Weight-loss surgery may help lower colon cancer risk

In a new study, researchers found that obesity increases the risk of colon cancer, but weight-loss surgery may bring the risk back to normal.

They found people who are obese have a 34% higher risk of colon cancer than the general population, but any type of bariatric (weight-loss) surgery can bring their risk back in line.

They suggested that people aged 50 to 75 are particularly concerned by the risk of developing colorectal cancer and all of them should undergo a screening test regularly.

The research was conducted by a team at the Centre Hospitalier Universitaire de Nice.

The aim of weight-loss surgery is to create a smaller stomach so patients feel full faster and eat less.

In gastric banding, a silicone band is placed around the top of the stomach to make it smaller.

With gastric bypass, the stomach is stapled smaller and the small intestine is connected to it. In a sleeve gastrectomy, about 80% of the stomach is removed.

In the study, the researchers reviewed data collected between 2009 and 2018 on more than 1 million people with obesity aged 50 to 75.

Over five years of follow-up, more than 13,000 developed colon or rectal cancer.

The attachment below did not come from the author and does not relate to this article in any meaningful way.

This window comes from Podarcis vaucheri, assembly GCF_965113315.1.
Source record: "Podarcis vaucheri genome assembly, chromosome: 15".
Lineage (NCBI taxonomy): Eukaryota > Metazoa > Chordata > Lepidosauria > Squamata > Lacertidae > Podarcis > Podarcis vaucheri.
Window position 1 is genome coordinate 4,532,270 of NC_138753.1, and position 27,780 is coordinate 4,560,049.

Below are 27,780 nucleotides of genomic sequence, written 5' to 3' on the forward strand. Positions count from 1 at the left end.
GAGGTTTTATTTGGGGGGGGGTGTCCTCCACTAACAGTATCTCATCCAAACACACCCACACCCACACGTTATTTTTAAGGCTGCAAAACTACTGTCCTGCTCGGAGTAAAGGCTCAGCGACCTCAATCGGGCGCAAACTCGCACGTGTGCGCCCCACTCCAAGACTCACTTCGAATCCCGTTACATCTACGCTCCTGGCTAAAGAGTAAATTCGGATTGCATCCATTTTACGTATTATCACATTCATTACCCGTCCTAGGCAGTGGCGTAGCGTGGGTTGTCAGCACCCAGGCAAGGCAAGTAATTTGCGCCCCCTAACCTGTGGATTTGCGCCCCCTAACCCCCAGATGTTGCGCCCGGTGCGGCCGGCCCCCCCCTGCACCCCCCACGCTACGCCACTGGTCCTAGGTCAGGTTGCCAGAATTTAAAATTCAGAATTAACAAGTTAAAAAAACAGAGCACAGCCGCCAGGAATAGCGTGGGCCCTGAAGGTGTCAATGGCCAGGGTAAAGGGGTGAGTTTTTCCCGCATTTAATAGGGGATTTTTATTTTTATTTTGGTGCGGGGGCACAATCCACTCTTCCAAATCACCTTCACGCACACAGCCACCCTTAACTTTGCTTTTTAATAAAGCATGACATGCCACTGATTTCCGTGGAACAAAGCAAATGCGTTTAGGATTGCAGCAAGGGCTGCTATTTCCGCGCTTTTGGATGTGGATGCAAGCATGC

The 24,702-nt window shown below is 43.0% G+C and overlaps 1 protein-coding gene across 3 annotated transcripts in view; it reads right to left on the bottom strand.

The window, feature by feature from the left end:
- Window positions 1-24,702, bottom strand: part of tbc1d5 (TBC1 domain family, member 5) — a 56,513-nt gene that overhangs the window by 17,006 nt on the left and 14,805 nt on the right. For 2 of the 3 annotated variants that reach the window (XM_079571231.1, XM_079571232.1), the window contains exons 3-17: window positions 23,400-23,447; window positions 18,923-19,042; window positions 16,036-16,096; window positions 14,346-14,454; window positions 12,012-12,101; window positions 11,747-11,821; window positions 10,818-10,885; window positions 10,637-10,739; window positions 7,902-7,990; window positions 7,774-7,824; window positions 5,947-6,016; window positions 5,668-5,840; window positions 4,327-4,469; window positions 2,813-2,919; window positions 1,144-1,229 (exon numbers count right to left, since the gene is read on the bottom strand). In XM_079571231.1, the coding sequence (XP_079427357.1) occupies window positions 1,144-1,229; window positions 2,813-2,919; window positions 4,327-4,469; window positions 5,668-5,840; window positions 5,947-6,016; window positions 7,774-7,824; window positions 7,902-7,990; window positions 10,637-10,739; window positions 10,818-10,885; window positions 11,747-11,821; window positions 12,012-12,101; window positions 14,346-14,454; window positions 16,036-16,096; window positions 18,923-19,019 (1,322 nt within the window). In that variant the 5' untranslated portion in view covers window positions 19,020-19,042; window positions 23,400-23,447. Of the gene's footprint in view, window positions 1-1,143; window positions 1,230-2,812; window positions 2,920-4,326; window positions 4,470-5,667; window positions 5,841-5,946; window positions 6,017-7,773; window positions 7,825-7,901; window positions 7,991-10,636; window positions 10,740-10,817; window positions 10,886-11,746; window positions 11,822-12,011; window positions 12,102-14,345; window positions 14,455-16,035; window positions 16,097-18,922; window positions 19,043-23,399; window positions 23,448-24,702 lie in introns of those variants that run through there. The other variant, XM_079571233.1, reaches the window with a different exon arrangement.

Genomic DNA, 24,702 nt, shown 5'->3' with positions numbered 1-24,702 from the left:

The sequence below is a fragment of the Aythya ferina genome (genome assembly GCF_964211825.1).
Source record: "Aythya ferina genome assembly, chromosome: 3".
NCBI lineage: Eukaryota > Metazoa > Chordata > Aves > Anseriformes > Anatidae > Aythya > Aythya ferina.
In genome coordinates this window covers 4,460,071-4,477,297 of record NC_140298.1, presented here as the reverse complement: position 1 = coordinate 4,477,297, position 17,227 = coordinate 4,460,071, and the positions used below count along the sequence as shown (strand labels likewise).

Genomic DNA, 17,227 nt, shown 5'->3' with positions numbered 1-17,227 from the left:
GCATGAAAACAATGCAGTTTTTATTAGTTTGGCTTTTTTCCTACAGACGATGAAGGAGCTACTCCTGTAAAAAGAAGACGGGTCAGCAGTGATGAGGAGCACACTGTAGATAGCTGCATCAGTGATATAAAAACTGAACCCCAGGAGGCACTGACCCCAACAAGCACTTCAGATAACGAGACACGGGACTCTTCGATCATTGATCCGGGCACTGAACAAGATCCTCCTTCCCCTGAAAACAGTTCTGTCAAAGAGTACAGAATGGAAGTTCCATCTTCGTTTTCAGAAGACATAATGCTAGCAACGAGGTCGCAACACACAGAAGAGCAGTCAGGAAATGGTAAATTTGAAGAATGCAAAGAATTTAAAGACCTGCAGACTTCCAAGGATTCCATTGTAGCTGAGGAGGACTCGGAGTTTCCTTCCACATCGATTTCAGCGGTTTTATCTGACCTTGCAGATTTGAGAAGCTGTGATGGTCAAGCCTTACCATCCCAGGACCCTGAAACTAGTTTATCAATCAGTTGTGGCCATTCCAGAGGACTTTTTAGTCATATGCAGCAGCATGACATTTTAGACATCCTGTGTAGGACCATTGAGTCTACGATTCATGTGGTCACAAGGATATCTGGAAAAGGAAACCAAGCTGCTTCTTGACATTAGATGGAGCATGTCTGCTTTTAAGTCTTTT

Among those who had weight-loss surgery, the colorectal cancer rate was 0.6%. For those who didn’t have surgery, it was 1.3%.

The team found that fewer cases of colon and rectal cancer were diagnosed after gastric bypass and sleeve gastrectomy procedures than after adjustable gastric banding.

More noncancerous polyps were found after gastric banding than after gastric bypass or sleeve gastrectomy, the researchers reported.

The team says weight-loss surgery improves how much insulin the body makes, which is why many patients’ diabetes goes away after surgery, and that could be the reason for the decreased colon cancer risk.

Insulin resistance and metabolic syndrome and obesity are linked to colon cancer, and people have talked about using the diabetes drug metformin for colon cancer.

The team says the risk of colon cancer likely rises if patients regain their weight. But people can buy five to 10 years of life by lowering the risk.

Losing weight may also reduce the risk of other cancers linked to obesity, including uterine cancer and post-menopausal breast cancer.

The lead author of the study is Dr. Laurent Bailly of the Centre Hospitalier Universitaire de Nice.

The study is published in JAMA Surgery.

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